DevSec: Empowering DevOps with Security
By- September 04, 2014
We’ve had an interesting journey over the past few years at Tinfoil. Each year technology evolves, but security is often left behind. As more of you scan with us, we see more issues with current security processes. The biggest problem? Agile development.
We love pushing code often. We’ll make changes to our website or scanner on a daily (and sometimes hourly) basis. As a small team we’re able to run our security tests pre-deploy without a problem, but have noticed a large gap amongst our customers. Over the past year we’ve worked with some of the best and largest enterprise companies to establish a new security practice: empowering DevOps with security and bringing it closer to the source.
Security teams are small, much smaller than development teams. Some companies have a single person thinking about security issues and others have hundreds. A few years back either was OK. New code was deployed once every few months and went through a full QA and penetration testing process. With continuous integration systems and DevOps teams forming, security can’t keep up. New code is deployed daily, if not hourly, and security has yet to become a part of the testing process.
Tinfoil is now working with security teams to relieve some of the pressure so they can work on the big picture. Starting with our web application scanner, you can now pull Tinfoil into your DevOps process without adding any extra burden. Many customers use our API to hook into their CI systems, and we’re working on specific integrations with tools like Jenkins and CircleCI to make the process even easier. These integrations are set up so as soon as new versions of a website are pushed out, Tinfoil scans are run. As we find vulnerabilities we have many ways to export the data, including directly into your JIRA or issue tracker so your developers can fix the problems right away. Our goal is to simplify security while not compromising security.
DevSec is the joining of DevOps and security. Your engineers should feel empowered with security, not burdened by it. We’ll be posting a series of posts on best practices for getting your development teams up and running with a DevSec process. As always, you’re welcome to use Tinfoil to supplement this process. We welcome questions and feedback as we explore this new focus shift. Email or chat with us anytime.
Looking forward to more years of interesting adventures and challenges.
Hiring Great People
By- March 12, 2013
After Tinfoil’s initial funding round, we started hiring engineers but had no idea how to do it. We promised ourselves we’d adhere to two rules:
1) Hire smarter than ourselves
2) Each hire must pass the Sunday and Caller ID Tests
We wanted to hire people that we thought were smarter than us in a relevant domain. A lot of founders we speak to often shy away from this, because they’re uncomfortable leading a team of people that in some way are smarter than them. The “big company” mantra says that you should hire “trainable” people, but never hire people who are as good or better than you; this is known as “job security.” We think that theory leads to a team of B-players, at best, and the speed at which you execute suffers from it. This is one of the few advantages a startup has over a larger company; because you are smaller, you are also more agile and flexible. I like to use the analogy that it is much harder to change the course of a cruise liner than it is a rowboat. The former takes a far longer time and the decision has to be made significantly farther in advance. So, hire smarter than yourselves, move faster than your competition, and win.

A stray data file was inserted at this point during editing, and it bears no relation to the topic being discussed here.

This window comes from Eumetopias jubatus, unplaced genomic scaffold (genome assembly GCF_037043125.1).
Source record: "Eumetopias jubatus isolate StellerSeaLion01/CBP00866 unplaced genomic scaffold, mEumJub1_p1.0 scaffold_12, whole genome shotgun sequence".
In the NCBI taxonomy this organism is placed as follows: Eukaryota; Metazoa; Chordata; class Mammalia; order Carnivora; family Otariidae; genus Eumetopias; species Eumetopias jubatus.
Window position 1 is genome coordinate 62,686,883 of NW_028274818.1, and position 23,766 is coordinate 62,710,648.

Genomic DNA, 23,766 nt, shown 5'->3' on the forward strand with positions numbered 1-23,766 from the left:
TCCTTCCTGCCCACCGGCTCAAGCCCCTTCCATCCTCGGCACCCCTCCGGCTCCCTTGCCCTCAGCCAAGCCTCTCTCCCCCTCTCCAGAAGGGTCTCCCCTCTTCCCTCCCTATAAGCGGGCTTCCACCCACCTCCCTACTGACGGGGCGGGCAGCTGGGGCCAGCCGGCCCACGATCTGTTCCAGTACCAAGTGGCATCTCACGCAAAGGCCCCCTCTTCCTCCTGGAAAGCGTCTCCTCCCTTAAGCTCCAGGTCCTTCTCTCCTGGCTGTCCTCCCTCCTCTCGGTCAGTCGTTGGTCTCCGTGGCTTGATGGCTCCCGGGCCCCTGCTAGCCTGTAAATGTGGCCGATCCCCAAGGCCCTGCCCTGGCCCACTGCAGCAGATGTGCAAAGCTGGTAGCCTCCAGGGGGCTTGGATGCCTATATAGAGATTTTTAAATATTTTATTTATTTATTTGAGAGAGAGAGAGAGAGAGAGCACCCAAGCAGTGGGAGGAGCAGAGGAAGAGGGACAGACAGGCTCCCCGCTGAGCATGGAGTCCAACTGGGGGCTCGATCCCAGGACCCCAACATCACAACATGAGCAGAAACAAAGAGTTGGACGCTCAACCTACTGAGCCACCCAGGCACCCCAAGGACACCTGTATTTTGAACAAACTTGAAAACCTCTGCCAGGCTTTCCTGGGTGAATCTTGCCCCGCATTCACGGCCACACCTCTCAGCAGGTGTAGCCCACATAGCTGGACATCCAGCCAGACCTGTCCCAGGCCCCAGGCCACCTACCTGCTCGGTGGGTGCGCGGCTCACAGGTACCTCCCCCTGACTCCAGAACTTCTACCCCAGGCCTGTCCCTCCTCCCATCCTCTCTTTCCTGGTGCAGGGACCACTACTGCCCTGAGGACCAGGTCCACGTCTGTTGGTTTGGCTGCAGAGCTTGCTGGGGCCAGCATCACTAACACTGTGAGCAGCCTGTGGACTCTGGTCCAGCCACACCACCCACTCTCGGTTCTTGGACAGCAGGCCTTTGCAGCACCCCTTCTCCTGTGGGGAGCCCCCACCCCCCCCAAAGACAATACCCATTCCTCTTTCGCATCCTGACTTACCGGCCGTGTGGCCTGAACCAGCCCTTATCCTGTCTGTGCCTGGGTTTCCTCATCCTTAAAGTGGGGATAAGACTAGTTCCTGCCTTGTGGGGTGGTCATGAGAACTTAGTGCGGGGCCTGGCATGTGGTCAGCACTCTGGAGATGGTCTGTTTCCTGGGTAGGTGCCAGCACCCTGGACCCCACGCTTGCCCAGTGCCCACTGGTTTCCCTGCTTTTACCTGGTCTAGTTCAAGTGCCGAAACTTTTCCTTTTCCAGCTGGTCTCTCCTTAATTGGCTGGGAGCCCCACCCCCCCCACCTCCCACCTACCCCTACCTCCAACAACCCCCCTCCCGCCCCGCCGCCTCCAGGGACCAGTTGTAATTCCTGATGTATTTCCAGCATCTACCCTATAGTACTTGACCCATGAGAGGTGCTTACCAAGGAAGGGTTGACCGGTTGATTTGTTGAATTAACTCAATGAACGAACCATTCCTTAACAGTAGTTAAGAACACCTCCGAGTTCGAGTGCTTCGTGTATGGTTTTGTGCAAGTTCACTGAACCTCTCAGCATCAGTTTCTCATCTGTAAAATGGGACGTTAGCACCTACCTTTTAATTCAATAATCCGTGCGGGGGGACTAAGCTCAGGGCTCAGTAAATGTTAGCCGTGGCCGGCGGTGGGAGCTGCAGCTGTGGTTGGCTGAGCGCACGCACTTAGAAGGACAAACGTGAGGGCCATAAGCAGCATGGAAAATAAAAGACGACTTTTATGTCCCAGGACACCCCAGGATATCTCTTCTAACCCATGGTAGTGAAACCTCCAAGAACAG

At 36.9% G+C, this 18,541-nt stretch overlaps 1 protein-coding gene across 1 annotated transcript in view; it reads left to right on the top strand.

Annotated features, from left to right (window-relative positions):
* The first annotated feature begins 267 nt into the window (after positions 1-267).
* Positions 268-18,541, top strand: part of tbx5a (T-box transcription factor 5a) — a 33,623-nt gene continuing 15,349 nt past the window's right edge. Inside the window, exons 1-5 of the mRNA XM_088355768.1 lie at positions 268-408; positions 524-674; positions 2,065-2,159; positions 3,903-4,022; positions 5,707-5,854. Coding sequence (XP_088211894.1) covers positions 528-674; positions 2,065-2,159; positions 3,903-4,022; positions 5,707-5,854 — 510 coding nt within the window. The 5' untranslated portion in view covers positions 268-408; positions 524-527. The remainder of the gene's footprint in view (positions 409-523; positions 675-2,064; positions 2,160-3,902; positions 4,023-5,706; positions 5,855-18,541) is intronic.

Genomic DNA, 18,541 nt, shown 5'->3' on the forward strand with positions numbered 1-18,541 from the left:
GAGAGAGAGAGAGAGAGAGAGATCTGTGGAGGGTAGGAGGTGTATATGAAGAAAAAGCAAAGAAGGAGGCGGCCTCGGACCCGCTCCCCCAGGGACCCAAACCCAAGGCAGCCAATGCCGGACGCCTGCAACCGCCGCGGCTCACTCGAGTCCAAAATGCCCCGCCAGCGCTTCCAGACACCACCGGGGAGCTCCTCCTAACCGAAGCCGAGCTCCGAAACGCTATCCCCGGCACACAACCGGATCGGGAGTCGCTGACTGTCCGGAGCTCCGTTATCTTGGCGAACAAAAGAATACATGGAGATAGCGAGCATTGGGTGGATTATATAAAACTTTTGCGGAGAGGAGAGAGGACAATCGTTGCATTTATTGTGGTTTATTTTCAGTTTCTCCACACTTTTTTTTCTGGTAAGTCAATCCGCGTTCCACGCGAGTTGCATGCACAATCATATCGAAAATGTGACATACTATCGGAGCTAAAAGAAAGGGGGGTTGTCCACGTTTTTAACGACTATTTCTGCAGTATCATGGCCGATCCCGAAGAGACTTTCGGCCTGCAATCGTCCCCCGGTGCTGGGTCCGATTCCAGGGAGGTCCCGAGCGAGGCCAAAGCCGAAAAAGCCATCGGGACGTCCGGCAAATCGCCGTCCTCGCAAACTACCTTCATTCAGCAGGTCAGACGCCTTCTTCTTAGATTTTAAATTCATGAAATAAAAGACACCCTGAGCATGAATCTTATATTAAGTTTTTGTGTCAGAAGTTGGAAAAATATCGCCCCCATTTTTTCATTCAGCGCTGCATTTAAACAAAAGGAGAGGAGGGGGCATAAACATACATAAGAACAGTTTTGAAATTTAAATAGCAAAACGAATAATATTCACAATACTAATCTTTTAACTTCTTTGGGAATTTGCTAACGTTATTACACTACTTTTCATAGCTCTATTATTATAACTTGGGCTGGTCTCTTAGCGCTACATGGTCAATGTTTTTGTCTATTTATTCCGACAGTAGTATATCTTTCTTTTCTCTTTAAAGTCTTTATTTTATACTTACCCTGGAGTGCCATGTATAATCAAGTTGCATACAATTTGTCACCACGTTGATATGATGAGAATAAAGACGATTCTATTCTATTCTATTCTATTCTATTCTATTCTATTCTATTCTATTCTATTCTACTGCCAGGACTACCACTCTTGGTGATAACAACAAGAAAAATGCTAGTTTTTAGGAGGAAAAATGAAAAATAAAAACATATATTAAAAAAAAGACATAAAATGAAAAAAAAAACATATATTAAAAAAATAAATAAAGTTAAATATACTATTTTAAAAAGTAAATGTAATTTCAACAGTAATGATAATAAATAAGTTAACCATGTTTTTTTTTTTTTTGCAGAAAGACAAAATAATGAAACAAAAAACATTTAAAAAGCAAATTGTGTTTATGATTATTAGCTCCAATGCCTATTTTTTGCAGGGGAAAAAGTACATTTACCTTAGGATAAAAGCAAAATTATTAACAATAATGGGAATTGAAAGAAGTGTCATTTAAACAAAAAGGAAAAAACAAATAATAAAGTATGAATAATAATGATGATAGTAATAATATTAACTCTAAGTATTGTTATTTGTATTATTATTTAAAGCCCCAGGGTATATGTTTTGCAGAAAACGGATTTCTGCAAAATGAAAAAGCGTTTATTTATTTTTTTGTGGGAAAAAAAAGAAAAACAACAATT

I’m not sure who originally told us about the Sunday test and the Caller ID test, but if they remind me I would certainly like to thank them. [EDIT: Turns out Stripe came up with the Sunday test and told us about it. Major thanks to them.] These two very simple ideas have kept us from making some very bad hires, and have convinced us to make others that were great. The Sunday test is as follows: if the candidate is in at the office alone on a Sunday afternoon, would you be more likely to come in and work with them? That answer has to be yes. We want to be excited by our colleagues, and not feel like we’re holding them up or they’re dragging us down. The Caller ID test is equally important, and is as follows: if the candidate calls you on a Friday night and wants to spend time hanging out or working, are you more likely to pick up or let it ring to voicemail? If you wouldn't pick up the phone, that candidate is the wrong hire.
In addition to the above two rules, we later developed a third one that saved us a ton of time. We call it ‘interview day.’ We set aside one day a week where we do all of our recruiting for that week. Prior to implementing this, we would do recruiting basically every day, and it would take us out of the zone, distract us, and so forth. After picking a set day on which to do it, we knew that at most one day a week was taken up doing recruiting, and the rest of the week was spent working on the product for our customers. Having only one day a week on which to do recruiting also forced us to be more selective about who we chose to interview and speed up the process. Since we were only looking for incredibly talented A-players that were smarter than us, this was a great thing.
[UPDATE] Just to clarify the above, we do not mean that we ask candidates these questions. These are questions for the existing team when evaluating a candidate, and it isn't about forcing people to come in on a Sunday, or convincing ourselves that candidates are just like us. It is simply about hiring people we would want to work with, be around, and help / be helped by, no matter what the occasion.